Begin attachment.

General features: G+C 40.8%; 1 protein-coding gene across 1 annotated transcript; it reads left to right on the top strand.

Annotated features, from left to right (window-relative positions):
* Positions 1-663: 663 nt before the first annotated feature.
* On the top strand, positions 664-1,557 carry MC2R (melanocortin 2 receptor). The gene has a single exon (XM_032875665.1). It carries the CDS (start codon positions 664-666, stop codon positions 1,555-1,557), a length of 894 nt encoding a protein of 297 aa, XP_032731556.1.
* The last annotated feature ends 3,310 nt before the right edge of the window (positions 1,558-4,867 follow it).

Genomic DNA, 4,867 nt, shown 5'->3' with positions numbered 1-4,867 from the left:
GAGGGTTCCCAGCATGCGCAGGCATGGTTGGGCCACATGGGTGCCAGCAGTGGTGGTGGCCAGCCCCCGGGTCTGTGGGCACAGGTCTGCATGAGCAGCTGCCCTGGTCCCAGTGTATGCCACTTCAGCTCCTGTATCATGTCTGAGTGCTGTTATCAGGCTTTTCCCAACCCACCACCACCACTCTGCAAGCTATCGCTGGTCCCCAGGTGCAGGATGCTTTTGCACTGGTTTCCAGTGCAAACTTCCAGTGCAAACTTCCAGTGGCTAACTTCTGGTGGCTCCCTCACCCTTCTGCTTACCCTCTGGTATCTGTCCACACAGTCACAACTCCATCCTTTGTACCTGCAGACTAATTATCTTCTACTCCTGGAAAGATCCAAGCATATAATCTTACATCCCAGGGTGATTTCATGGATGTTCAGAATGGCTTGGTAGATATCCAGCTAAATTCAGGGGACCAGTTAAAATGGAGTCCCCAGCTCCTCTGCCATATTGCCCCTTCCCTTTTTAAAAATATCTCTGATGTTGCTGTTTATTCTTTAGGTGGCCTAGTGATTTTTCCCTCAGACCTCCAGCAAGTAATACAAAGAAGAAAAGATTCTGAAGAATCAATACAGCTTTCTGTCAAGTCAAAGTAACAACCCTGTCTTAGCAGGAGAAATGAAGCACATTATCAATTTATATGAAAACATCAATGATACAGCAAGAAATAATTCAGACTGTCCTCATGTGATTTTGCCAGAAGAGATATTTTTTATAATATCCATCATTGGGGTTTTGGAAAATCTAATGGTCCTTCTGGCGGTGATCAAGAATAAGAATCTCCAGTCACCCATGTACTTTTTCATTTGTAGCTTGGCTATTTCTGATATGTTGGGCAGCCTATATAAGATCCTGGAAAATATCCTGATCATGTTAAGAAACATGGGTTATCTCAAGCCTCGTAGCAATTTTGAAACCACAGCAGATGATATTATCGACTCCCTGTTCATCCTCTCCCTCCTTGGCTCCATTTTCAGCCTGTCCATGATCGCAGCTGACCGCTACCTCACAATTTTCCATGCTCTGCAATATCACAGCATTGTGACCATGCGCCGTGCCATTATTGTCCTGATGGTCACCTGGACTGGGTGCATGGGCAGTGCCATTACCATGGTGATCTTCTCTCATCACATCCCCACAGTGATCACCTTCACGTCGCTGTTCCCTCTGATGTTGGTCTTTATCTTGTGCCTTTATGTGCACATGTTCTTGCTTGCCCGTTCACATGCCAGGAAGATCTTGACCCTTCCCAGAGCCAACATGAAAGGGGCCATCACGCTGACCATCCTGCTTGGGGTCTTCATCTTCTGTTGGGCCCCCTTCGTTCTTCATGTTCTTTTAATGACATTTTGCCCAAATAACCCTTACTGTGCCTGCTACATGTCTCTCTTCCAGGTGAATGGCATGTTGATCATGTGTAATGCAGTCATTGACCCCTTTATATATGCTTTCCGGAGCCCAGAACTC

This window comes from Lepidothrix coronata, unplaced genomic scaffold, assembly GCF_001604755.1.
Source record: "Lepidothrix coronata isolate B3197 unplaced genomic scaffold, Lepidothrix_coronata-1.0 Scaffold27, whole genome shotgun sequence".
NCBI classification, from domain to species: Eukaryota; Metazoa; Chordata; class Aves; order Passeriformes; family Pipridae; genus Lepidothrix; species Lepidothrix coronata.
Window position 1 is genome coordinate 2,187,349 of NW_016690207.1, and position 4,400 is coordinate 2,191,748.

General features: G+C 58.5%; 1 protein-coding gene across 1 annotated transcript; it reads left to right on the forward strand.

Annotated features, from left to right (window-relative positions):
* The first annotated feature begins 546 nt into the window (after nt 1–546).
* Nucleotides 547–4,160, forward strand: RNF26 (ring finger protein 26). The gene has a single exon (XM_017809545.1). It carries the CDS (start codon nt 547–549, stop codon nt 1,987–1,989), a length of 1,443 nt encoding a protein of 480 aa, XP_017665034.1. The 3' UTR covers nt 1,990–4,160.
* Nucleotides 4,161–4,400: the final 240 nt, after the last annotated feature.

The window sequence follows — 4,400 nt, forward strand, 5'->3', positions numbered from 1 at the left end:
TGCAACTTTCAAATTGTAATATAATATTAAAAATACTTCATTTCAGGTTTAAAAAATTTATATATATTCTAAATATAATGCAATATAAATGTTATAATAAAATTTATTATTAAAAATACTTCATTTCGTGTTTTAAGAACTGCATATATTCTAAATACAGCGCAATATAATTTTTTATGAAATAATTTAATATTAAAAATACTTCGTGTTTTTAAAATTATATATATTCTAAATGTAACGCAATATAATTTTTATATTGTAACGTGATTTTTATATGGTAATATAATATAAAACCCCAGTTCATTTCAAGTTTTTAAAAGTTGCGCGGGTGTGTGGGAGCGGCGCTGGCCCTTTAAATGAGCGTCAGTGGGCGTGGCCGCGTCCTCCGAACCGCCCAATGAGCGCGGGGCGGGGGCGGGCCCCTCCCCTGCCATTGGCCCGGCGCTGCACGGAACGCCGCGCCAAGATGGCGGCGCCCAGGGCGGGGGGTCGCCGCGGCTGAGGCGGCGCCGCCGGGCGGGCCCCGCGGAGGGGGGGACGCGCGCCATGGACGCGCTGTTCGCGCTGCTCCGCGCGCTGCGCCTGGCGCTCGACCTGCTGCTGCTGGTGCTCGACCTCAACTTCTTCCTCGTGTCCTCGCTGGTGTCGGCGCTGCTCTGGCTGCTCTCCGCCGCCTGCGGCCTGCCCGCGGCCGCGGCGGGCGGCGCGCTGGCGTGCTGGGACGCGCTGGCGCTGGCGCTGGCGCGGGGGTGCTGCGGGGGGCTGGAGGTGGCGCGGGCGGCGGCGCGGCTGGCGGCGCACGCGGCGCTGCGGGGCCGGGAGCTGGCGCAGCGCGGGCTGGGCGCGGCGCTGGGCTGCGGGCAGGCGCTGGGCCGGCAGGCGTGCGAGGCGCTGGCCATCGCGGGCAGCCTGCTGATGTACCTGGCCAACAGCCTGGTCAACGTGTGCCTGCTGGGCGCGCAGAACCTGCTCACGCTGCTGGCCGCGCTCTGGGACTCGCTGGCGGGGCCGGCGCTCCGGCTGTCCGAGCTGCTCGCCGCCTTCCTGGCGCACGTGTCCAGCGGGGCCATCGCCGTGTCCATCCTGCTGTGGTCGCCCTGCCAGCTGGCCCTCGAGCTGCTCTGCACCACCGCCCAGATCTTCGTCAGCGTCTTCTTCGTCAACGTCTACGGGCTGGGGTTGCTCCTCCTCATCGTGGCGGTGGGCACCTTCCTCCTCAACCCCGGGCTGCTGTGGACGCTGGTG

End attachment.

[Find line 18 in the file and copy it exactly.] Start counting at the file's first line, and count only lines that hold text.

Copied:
TGCAACTTTCAAATTGTAATATAATATTAAAAATACTTCATTTCAGGTTTAAAAAATTTATATATATTCTAAATATAATGCAATATAAATGTTATAATAAAATTTATTATTAAAAATACTTCATTTCGTGTTTTAAGAACTGCATATATTCTAAATACAGCGCAATATAATTTTTTATGAAATAATTTAATATTAAAAATACTTCGTGTTTTTAAAATTATATATATTCTAAATGTAACGCAATATAATTTTTATATTGTAACGTGATTTTTATATGGTAATATAATATAAAACCCCAGTTCATTTCAAGTTTTTAAAAGTTGCGCGGGTGTGTGGGAGCGGCGCTGGCCCTTTAAATGAGCGTCAGTGGGCGTGGCCGCGTCCTCCGAACCGCCCAATGAGCGCGGGGCGGGGGCGGGCCCCTCCCCTGCCATTGGCCCGGCGCTGCACGGAACGCCGCGCCAAGATGGCGGCGCCCAGGGCGGGGGGTCGCCGCGGCTGAGGCGGCGCCGCCGGGCGGGCCCCGCGGAGGGGGGGACGCGCGCCATGGACGCGCTGTTCGCGCTGCTCCGCGCGCTGCGCCTGGCGCTCGACCTGCTGCTGCTGGTGCTCGACCTCAACTTCTTCCTCGTGTCCTCGCTGGTGTCGGCGCTGCTCTGGCTGCTCTCCGCCGCCTGCGGCCTGCCCGCGGCCGCGGCGGGCGGCGCGCTGGCGTGCTGGGACGCGCTGGCGCTGGCGCTGGCGCGGGGGTGCTGCGGGGGGCTGGAGGTGGCGCGGGCGGCGGCGCGGCTGGCGGCGCACGCGGCGCTGCGGGGCCGGGAGCTGGCGCAGCGCGGGCTGGGCGCGGCGCTGGGCTGCGGGCAGGCGCTGGGCCGGCAGGCGTGCGAGGCGCTGGCCATCGCGGGCAGCCTGCTGATGTACCTGGCCAACAGCCTGGTCAACGTGTGCCTGCTGGGCGCGCAGAACCTGCTCACGCTGCTGGCCGCGCTCTGGGACTCGCTGGCGGGGCCGGCGCTCCGGCTGTCCGAGCTGCTCGCCGCCTTCCTGGCGCACGTGTCCAGCGGGGCCATCGCCGTGTCCATCCTGCTGTGGTCGCCCTGCCAGCTGGCCCTCGAGCTGCTCTGCACCACCGCCCAGATCTTCGTCAGCGTCTTCTTCGTCAACGTCTACGGGCTGGGGTTGCTCCTCCTCATCGTGGCGGTGGGCACCTTCCTCCTCAACCCCGGGCTGCTGTGGACGCTGGTG